The Corporate Storyteller

Expert tips on management communications and the power of storytelling

Thursday, October 19, 2006


Bill and Melinda Gates Foundation: The Importance of Values

At today's chapter meeting of PRSA in Seattle, Monica Harrington of the Bill and Melinda Gates Foundation addressed the challenges that most foundations can only wish for: how to spend a more than $1 billion a year--and ensure that the funding produces the desired results. The #2 current challenge: planning an effective "ramp up" to begin spending at least $3 billion a year within the two years, a charge given by Warren Buffet when he announced early this year that he was entrusting most of his fortune to the Foundation.

Certainly, a foundation with $60 billion (approximately 50% from the Gates family, the rest from Bill's friend Warren) has a unique opportunity to make a significant difference in the world. One of Monica's points is at the heart of identifying your authentic corporate story. That is: the Foundation's core values are the key to effectively carrying out the mission. What's particularly impressive is that the Gates Foundation leaders are mindful of keeping the organization's core values "top of mind" for everyone involved.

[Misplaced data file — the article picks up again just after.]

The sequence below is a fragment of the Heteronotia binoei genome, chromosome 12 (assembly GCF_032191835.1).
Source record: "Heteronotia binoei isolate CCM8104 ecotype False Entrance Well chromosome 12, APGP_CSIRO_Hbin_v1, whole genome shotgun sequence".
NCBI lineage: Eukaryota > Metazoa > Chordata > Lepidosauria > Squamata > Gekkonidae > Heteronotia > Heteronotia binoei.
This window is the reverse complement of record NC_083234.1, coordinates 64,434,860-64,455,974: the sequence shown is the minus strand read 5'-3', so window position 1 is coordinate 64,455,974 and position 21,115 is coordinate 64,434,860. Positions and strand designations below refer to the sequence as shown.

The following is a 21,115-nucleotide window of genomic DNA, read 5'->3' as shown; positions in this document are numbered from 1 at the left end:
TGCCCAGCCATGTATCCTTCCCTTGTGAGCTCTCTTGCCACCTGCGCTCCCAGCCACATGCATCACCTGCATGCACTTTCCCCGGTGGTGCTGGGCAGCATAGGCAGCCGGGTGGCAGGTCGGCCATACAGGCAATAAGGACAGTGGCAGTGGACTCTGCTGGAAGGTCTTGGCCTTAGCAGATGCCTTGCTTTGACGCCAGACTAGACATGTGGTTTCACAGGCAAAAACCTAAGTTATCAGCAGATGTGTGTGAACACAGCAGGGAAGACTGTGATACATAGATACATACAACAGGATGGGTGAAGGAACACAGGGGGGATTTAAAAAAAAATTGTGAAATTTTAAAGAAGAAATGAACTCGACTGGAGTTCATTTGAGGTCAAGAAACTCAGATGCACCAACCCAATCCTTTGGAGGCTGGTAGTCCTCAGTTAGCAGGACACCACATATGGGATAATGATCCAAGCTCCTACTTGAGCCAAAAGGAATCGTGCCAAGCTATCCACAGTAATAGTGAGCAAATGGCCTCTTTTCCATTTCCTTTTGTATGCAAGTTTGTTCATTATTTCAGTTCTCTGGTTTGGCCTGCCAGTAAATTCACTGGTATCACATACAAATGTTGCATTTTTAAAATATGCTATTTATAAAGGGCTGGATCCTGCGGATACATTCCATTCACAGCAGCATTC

The values themselves are equally impressive, both for their brevity and their clarity:

1) All lives—no matter where they are being led—have equal value.

2) To whom much has been given, much is expected.

Both are Gates family values, not surprisingly, given that it is a family foundation. One interesting insight is that these values are so important to the family, Bill's mother reminded Melinda of the second one on the day she and Bill were married. What a weighty comment to get from your new mother-in-law at your wedding celebration!

Are your organization's core values important enough for you to remind employees at every opportunity? As a leader, do you make it a priority to ensure that every new employee knows what the values are? Do you use the core values to drive decisions on a daily basis--and do you expect others to do the same? And on a personal level, Are you in an organization whose values you share?

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